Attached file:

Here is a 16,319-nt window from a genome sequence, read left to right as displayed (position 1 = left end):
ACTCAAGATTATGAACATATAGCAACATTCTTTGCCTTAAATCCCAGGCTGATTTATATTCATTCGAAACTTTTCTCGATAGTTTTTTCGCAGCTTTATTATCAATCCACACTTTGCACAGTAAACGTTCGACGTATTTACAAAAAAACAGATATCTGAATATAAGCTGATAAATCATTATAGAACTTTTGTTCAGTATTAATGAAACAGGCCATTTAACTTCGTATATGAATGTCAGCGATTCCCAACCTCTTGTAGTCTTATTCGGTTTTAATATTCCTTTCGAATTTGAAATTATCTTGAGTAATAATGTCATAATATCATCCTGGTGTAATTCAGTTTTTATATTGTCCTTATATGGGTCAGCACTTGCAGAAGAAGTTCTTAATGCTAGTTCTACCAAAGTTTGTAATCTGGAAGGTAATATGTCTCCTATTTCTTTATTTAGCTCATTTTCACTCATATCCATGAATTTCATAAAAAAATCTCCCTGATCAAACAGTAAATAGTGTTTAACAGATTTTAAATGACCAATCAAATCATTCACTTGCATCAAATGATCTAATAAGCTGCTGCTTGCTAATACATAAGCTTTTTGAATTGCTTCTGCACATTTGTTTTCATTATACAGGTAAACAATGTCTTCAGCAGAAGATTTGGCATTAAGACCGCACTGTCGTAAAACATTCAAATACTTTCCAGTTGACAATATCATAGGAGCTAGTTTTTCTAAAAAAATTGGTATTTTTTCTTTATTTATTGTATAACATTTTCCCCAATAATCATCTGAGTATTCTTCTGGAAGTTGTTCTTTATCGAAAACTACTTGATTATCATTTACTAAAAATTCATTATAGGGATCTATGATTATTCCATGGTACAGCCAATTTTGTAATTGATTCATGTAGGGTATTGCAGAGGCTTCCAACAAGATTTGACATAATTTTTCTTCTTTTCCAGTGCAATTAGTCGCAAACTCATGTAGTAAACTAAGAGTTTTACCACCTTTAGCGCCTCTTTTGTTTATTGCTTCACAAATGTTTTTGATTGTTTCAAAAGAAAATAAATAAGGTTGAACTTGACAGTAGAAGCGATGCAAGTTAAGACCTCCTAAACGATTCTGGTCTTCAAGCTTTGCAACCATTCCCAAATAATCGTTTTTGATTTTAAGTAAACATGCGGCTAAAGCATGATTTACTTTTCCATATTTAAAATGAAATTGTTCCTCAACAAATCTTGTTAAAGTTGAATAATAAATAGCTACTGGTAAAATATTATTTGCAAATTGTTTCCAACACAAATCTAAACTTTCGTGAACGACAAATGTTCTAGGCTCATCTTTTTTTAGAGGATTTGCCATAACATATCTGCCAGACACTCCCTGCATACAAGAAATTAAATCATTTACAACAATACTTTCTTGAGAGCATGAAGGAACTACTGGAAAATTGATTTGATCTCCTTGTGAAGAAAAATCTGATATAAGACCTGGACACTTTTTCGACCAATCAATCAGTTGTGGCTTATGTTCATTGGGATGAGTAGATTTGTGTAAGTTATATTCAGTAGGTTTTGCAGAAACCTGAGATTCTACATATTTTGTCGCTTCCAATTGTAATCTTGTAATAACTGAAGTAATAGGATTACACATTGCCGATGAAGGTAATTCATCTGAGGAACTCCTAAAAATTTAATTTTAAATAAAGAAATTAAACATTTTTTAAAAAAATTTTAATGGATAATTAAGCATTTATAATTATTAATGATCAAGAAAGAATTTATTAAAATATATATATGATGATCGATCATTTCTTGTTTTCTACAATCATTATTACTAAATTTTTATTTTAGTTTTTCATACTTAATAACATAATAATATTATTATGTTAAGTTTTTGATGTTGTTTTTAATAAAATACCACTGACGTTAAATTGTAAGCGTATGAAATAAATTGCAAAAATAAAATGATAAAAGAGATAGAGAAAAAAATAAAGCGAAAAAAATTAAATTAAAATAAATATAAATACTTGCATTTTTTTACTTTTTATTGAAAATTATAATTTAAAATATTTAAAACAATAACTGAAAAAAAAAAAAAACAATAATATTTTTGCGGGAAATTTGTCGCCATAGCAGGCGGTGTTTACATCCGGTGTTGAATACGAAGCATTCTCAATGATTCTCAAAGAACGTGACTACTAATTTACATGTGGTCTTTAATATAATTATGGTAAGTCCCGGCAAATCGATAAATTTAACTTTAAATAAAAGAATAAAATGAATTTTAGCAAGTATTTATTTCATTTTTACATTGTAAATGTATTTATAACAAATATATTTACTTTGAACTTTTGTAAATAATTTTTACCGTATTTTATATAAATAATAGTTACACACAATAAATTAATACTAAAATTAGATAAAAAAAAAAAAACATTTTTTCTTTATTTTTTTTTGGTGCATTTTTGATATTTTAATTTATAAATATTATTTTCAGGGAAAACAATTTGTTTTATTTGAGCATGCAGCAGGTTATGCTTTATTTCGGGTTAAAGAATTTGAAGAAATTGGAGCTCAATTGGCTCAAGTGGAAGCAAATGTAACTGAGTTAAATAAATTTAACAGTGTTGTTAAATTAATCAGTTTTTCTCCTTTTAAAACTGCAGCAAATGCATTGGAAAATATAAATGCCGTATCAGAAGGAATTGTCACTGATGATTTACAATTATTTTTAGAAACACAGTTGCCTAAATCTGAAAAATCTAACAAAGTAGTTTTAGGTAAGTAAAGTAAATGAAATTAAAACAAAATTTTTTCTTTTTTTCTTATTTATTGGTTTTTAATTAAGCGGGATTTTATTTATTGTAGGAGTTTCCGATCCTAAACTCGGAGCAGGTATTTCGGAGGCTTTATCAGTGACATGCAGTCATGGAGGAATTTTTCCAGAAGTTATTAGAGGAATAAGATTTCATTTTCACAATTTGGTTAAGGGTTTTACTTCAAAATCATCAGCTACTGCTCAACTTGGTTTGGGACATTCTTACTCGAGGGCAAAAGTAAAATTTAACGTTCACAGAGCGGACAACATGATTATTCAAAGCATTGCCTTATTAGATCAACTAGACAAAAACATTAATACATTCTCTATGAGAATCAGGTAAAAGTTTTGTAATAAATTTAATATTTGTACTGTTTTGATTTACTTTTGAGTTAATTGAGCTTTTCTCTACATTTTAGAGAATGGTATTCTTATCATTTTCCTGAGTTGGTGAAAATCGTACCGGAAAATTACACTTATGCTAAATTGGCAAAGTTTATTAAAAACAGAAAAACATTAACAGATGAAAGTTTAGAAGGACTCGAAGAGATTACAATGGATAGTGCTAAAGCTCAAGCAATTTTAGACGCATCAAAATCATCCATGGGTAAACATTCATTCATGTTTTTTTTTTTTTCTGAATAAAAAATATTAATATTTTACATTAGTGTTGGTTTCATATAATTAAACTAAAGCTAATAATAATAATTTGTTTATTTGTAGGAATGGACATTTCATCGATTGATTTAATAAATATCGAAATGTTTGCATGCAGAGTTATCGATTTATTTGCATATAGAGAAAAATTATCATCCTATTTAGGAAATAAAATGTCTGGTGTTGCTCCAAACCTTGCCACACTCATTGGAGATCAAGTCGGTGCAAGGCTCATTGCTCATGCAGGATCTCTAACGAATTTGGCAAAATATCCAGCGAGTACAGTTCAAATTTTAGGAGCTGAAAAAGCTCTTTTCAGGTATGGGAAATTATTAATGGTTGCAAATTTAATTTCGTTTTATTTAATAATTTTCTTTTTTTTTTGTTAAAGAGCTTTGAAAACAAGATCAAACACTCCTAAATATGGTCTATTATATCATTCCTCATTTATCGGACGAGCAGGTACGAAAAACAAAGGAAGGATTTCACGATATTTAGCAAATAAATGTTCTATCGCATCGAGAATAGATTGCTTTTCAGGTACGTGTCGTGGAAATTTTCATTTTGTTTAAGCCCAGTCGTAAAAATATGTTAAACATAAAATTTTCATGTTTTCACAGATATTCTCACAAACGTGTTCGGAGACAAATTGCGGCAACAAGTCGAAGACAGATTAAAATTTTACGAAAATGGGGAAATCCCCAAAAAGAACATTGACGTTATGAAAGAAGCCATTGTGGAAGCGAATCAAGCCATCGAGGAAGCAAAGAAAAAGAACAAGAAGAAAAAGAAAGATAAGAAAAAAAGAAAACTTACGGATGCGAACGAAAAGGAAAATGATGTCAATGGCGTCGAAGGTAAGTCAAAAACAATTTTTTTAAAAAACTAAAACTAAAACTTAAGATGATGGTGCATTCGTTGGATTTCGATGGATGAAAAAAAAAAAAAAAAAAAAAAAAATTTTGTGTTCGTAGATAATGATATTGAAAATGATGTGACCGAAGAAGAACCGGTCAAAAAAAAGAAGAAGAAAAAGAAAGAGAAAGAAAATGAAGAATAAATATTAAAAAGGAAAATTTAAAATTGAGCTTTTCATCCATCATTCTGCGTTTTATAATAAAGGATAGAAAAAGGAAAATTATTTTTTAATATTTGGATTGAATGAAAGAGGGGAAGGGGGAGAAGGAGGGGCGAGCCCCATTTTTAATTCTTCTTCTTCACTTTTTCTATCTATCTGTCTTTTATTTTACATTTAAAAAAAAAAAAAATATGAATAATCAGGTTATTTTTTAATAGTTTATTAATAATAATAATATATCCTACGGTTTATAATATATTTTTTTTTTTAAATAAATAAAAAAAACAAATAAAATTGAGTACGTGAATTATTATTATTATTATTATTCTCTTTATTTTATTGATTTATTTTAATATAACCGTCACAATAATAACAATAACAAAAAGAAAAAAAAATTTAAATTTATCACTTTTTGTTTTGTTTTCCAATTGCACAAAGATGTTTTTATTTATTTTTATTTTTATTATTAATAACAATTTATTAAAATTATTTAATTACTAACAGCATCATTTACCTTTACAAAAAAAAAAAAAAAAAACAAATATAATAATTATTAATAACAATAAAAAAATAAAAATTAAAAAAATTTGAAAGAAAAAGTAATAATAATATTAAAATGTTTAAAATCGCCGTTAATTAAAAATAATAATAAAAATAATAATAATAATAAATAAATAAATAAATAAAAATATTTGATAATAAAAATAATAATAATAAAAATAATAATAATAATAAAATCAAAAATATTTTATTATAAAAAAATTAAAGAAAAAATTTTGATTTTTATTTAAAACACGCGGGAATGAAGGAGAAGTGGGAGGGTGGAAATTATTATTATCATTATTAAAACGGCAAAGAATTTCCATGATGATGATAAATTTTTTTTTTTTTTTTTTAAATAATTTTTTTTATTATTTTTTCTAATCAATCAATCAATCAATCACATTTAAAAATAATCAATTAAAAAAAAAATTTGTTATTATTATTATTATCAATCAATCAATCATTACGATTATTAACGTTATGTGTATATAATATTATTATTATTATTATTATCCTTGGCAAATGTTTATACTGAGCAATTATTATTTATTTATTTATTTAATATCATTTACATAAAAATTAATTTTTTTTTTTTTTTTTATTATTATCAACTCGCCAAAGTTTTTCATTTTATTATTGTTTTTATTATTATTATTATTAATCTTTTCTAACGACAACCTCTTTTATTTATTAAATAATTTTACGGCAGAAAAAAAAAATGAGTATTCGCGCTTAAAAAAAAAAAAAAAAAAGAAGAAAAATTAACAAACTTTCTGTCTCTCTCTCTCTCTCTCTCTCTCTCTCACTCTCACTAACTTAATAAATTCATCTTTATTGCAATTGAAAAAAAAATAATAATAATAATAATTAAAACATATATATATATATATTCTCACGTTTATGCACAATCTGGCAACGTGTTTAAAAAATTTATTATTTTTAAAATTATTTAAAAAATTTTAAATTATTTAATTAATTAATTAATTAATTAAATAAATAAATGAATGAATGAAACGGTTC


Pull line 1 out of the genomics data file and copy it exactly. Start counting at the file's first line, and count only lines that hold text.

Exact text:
Here is a 16,319-nt window from a genome sequence, read left to right as displayed (position 1 = left end):